The Challenges of International Restaurant Expansion

International restaurant expansion comes with a host of challenges. Below, we explore those along with the most important players, current trends, and more.

International Restaurant Expansion

The restaurant industry gets it: Power Is Shifting East.  Growth in the domestic markets has dried up for many of the multi-billion dollar foodservice brands that still need to impress investors and Wall Street. Those who are interested in growth for its own sake might be foaming at the mouth but, as it turns out, are less capable of making the same leaps abroad as their big brothers and sisters.  

Who’s Tried

The world’s biggest and most successful casual dining restaurant company (Darden Restaurants) has been shy on international expansion.  Meanwhile, their current and former U.S. competitors are jumping the border like free agents from a faltering pro football team. A few have done well — notably Hard Rock (which sees better performance abroad than domestically). Meanwhile, Applebee’s, Chili’s, T.G.I. Friday’s, and others are finding it easier to make a way internationally than domestically.

We’re Exporting Our Worst Stuff

America’s outlet malls showcase what was hot yesterday. You’d be hard-pressed to find a fashion forecaster praising what’s in the outlet mall bins as what big trend will be on the horizon tomorrow (or even what’s “working” today.) Some of the biggest U.S. restaurant brands are, in a sense, those outlet brands. They might not be a hot commodity in the U.S., but investors overseas are clamoring for them.  There are a number of examples of major U.S. restaurant chains that I won’t impugn here; but suffice to say, while they are struggling to find significant recent wins on the domestic catwalk, they are finding great potential for their wares in international markets that lag years behind.

Infrastructure

The restaurant industry develops more slowly than other industries.  In America, in the 1950s, Eisenhower put investment toward infrastructure (roads, bridges, etc.). As a result, new communities and industries began popping up. The U.S. restaurant industry flourished, growing into what eventually became the world’s largest and most sophisticated restaurant industry. Average dollar spend was 25% or less in restaurants back then, but it grew to 50% — split equally with grocery stores — before eventually surpassing that number in 2016. Now, Americans spend approximately $54.857 billion in bars and restaurants and ($52.503 billion on groceries.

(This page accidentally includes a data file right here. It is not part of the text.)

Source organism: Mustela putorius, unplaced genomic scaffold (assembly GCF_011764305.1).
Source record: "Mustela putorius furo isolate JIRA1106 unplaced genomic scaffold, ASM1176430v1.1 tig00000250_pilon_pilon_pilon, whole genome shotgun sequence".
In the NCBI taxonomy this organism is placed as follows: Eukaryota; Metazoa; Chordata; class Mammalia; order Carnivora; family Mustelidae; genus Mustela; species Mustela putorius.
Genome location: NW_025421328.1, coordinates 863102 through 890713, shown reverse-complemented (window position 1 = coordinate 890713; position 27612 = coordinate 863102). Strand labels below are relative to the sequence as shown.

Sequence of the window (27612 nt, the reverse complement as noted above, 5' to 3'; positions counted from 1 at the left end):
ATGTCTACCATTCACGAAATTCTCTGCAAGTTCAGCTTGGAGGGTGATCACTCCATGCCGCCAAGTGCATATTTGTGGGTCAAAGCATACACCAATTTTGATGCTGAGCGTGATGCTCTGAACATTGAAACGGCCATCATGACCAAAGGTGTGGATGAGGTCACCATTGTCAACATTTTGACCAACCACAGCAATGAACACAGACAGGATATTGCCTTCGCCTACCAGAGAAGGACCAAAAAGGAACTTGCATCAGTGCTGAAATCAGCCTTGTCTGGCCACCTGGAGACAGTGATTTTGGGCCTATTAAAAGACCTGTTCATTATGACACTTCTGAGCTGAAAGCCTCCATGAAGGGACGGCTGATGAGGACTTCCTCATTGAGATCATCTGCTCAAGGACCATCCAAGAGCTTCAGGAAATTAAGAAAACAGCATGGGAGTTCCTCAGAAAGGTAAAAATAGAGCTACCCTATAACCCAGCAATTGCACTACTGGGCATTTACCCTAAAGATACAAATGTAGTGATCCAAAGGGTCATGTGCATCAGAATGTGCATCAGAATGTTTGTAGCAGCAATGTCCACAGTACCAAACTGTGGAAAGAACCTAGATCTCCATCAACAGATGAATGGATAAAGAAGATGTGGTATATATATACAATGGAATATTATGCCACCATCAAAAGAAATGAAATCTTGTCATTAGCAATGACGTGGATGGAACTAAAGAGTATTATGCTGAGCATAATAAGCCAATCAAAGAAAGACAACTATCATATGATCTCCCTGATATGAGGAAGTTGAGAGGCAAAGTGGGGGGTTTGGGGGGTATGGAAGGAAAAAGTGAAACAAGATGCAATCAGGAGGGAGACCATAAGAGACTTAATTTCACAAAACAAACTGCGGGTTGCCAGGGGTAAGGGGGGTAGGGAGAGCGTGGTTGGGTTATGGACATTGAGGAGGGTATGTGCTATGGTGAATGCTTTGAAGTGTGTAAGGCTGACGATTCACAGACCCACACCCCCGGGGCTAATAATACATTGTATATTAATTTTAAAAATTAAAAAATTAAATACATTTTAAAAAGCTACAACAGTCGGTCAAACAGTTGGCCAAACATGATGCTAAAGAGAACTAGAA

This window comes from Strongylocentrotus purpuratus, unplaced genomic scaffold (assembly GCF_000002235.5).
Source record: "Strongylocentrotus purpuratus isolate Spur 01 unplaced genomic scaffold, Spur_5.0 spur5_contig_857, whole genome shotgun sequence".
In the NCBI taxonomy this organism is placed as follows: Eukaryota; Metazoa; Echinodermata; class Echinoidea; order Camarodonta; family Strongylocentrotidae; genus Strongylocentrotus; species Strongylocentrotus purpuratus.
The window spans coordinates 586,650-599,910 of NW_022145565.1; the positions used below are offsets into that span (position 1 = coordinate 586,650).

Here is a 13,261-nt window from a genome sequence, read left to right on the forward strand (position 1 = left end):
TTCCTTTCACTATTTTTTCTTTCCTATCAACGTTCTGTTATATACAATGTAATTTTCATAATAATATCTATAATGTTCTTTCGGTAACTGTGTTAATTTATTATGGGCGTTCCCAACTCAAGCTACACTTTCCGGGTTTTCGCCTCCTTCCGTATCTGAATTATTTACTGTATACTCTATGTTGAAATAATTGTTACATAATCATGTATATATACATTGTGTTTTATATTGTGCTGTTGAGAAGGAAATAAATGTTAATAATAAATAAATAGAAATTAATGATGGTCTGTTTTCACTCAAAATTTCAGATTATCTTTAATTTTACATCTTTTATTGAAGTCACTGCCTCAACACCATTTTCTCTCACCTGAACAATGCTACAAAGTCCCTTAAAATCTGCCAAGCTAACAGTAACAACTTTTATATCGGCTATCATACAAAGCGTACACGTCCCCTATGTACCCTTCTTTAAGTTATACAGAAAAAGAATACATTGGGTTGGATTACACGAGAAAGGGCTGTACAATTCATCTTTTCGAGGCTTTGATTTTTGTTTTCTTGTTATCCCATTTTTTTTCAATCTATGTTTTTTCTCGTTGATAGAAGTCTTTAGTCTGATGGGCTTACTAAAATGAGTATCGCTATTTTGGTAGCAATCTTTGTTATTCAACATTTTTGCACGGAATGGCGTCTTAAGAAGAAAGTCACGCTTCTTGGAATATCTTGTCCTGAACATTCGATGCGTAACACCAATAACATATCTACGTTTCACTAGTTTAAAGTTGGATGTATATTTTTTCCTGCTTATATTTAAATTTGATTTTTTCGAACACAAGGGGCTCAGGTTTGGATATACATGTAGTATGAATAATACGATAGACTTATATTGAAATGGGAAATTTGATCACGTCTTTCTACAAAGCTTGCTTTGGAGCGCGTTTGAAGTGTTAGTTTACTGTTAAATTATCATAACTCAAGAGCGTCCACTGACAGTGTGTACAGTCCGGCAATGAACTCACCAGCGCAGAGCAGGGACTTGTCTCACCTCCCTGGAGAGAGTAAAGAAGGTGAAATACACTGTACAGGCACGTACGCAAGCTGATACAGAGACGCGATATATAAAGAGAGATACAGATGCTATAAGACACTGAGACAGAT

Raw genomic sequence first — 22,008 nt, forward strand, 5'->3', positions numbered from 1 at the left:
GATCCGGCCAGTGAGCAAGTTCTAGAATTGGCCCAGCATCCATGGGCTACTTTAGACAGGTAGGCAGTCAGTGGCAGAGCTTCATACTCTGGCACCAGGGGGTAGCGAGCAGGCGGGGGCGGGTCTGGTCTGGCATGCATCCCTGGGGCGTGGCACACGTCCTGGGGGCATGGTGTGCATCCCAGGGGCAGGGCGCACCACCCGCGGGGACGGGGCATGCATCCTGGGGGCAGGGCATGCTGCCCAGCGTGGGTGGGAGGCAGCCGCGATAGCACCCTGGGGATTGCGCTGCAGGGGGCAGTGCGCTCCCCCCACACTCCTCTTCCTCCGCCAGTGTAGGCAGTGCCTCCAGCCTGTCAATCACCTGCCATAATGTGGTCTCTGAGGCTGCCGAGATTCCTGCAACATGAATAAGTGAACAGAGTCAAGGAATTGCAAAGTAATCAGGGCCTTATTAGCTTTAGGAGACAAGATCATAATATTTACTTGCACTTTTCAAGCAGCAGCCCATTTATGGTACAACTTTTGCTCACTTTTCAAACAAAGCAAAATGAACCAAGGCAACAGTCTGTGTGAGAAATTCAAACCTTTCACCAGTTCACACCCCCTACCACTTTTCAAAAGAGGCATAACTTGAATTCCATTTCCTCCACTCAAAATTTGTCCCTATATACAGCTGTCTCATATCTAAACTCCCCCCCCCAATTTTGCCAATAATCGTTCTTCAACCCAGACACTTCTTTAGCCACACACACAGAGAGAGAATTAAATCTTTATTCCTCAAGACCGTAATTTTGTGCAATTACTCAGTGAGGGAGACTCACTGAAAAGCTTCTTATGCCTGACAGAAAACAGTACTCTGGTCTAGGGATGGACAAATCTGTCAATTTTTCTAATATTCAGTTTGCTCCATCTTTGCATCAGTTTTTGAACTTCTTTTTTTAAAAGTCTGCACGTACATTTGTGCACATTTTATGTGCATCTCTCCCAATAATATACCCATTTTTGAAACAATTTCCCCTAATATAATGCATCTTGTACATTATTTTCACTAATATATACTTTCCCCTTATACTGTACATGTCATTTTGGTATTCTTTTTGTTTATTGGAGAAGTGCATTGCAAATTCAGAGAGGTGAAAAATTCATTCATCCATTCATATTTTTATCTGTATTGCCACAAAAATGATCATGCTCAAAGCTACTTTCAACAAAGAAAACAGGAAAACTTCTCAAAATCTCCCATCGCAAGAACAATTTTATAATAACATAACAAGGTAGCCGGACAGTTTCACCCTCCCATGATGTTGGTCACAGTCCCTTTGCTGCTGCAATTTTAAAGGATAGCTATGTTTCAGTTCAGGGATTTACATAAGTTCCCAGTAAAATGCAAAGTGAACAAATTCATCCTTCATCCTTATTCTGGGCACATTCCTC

That same trend is showing up all over the world.  Saudi Arabia, for instance, is similar to the U.S. in the 1950s in term of restaurant spend — but demographics are changing even more swiftly, meaning Saudi will see in a decade what we saw in five decades. China?  Perhaps even faster.

Labor

In the U.S., the top cost centers are food and labor, averaging 30% each. That being said, we’re seeing some clients with labor costs as low as 10%. They are compressing one of the biggest cost centers and as a result yielding much higher profit margins abroad than domestically.  

Biggest Challenges for Restaurant Chains Growing Internationally:

1. Startup Budgets: Research, legal, focus of executive management (at the cost of other revenue pipelines and analyst expectations)

2. Political: Taxes, architecture, tariffs, lobbyists… the list goes one.

3. Supply Chain: This is one of the single biggest killers of casual dining success abroad: Sourcing, quality, instability, “gold standards”, etc.

4. Management: Trained unit level staff really hard to come by (meanwhile, local/hourly staff are more plentiful and happy/affordable)

5. Real Estate: Casual dining requires more space, parking, etc. than QSR (one of the reason you see more QSRs abroad than casual dining)

6. Food System: The modern-day food system has made processed foods easier/more affordable, due to their longer shelf-life, easier-to-transport nature, and lower costs

7. Scale: Applebee’s (largest casual dining, single-brand, chain in the world) has less than 5k units. Meanwhile, QSRs (like Subway’s 44k units, McDonald’s 36k units, Starbucks 24k units) are built for scale that casual dining chains weren’t built for. The grass seems to always be greener somewhere else. 

There are a number of significant restaurant chains outside the U.S. looking to break in to and succeed in the world’s largest and most competitive restaurant market. Similarly, there are a number of mature and sophisticated U.S.-based restaurant chains who have saturated markets here and are ready to break in to new markets abroad. When properly planned and executed, both can be a good strategy. America is more open and welcoming of authentic international brands and concepts than ever before. Likewise, international markets are now more fertile and accessible to U.S.-based restaurant brands. Hopefully this trend will lead to a great cross-pollination of ideas, concepts, restaurant prosperity and general industry evolution. 

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ABOUT AARON ALLEN & ASSOCIATES:

Aaron Allen & Associates is a leading global restaurant industry consultancy specializing in growth strategy, marketing, branding, commercial due diligence for emerging restaurant chains and prestigious private equity firms. Aaron has personally lead boots-on-the-ground assignments in 68 countries. Collectively, his clients around the globe generate over $100 billion annually and span six continents and more than 100 countries. 

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One response to “The Challenges of International Restaurant Expansion”

  1. Pamela says:

    Find your articles facinating. We operate a 1st world joint in a 3rd world country, and I get so much from your blogs even here! Thank you!! Keep them coming!

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